The French antisense company Genset announced Friday it hasstarted clinical trials with two antisense drugs for chronicmyelogenous leukemia.

The trials, conducted under a French request for compassionatetreatment, involve compounds GT1102 and GT1106.

In the first stage, Genset and its collaborators are testing theactivity of these compounds for bone-marrow purging in tissueculture. In a second stage, some patients at a blast crisis stagewill be selected for autologous bone marrow transplant therapyafter treatment with Genset's oligonucleotides. The trials shouldbe completed during the first half of 1993.

Genta Inc. was the first company with an antisense compoundin the clinic in 1991, but the company decided to commercializechemical compounds for dermatological applications beforemarketing its leading biotechnology compounds.

Last summer, the University of Nebraska Medical Center inOmaha conducted the first systemic antisense compoundtreatment in a 20-year-old patient with acute myelogenousleukemia.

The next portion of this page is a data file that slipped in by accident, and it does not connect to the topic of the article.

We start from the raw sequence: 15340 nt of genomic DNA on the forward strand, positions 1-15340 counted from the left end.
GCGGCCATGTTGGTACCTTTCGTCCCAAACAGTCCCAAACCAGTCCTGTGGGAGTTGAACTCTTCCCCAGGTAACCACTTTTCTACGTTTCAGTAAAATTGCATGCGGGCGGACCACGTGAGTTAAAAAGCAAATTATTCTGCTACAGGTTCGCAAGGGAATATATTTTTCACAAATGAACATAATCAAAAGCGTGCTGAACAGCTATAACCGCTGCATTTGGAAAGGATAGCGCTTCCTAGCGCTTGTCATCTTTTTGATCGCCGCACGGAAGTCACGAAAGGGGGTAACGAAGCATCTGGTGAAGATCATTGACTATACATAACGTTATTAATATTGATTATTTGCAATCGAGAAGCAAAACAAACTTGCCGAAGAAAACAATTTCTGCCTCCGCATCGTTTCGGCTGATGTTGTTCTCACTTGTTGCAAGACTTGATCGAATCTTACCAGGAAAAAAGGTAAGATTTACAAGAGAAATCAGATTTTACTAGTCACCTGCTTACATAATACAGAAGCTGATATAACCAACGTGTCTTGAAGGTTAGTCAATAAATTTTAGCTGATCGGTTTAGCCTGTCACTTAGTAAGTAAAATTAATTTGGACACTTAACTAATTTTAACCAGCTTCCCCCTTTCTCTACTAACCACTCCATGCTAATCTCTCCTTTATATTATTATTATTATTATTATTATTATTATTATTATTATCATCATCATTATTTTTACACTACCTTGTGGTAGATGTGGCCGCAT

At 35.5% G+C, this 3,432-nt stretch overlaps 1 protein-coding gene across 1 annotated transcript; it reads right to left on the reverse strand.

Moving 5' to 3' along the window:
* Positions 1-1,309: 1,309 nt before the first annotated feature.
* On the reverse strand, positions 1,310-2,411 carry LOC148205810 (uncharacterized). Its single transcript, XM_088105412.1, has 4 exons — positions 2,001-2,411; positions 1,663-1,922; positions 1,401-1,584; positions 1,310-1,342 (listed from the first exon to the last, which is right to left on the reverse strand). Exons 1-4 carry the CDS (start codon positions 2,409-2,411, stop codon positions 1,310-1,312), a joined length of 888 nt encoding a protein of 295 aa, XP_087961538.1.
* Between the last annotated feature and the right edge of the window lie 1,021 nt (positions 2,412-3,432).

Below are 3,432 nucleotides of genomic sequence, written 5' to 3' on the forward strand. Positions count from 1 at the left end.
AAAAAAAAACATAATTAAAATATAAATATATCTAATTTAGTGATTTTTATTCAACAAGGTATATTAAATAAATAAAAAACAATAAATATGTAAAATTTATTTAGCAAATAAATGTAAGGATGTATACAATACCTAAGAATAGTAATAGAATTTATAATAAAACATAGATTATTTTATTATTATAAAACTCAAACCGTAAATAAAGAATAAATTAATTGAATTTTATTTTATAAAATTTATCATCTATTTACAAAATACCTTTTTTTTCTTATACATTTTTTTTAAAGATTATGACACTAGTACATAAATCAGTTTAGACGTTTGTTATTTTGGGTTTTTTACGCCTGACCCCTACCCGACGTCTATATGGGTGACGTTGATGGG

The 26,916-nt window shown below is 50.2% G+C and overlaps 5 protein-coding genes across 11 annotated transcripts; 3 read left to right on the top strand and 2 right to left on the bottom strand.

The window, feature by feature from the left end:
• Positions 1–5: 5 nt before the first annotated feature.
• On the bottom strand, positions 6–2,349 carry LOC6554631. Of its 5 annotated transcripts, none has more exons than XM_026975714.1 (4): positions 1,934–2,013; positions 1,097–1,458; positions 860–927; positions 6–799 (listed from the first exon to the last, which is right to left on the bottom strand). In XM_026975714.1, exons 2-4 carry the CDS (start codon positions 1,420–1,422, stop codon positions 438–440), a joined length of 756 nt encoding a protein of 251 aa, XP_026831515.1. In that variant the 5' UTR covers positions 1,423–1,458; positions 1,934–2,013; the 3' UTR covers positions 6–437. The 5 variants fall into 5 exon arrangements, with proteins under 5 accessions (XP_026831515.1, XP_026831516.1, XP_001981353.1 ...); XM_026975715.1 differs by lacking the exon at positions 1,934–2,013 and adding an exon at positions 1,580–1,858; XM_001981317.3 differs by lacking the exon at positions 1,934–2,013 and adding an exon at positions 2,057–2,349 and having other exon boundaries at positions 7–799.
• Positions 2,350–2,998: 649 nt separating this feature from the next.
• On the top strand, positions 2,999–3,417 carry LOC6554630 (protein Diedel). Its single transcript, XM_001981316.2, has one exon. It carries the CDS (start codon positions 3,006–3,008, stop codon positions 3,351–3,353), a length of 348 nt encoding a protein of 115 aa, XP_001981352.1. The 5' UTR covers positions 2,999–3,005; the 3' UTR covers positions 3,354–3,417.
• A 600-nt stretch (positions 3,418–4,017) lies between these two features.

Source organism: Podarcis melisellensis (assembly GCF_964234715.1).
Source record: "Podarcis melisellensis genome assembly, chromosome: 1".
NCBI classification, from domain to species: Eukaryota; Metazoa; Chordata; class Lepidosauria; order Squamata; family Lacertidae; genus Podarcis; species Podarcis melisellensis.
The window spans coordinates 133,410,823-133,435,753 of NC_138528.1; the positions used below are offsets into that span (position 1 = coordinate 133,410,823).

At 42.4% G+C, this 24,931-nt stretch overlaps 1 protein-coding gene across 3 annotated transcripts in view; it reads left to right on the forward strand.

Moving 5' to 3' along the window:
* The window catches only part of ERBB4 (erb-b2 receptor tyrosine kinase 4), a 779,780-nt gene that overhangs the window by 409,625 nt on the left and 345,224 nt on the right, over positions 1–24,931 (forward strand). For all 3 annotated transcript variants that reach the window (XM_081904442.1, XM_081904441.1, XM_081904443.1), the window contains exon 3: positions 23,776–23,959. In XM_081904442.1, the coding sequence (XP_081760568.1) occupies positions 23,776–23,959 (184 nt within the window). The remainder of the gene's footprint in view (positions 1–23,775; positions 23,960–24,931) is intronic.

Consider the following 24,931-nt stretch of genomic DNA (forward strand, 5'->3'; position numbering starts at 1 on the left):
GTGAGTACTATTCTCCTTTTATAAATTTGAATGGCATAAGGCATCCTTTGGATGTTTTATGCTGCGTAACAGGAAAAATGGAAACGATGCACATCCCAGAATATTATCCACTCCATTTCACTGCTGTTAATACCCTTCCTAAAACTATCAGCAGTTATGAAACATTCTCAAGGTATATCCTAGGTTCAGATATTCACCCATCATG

Gilead Sciences Inc. of Foster City, Calif., and PharmaGenics ofAllendale, N.J., have also announced pursuit of antisensetherapeutics for leukemia and other cancers.

There are about 12,000 cases of myelogenous leukemiaannually in the U.S. Antisense oligonucleotides block productionof a protein that causes the white blood cells to growuncontrollably.

In France, Pascal Brandys, Genset's chief executive officer, saidhe believes his company has superior pharmaceutical gradeantisense DNA.

"With our new proprietary large-scale synthesizer we canproduce efficiently grams of a synthetic oligonucleotide in onebatch, with unmatched synthesis time, yield and purity," hesaid. He added that their oligonucleotides are not cytotoxic andresist cellular nuclease degradation.

-- Nancy Garcia Associate Editor

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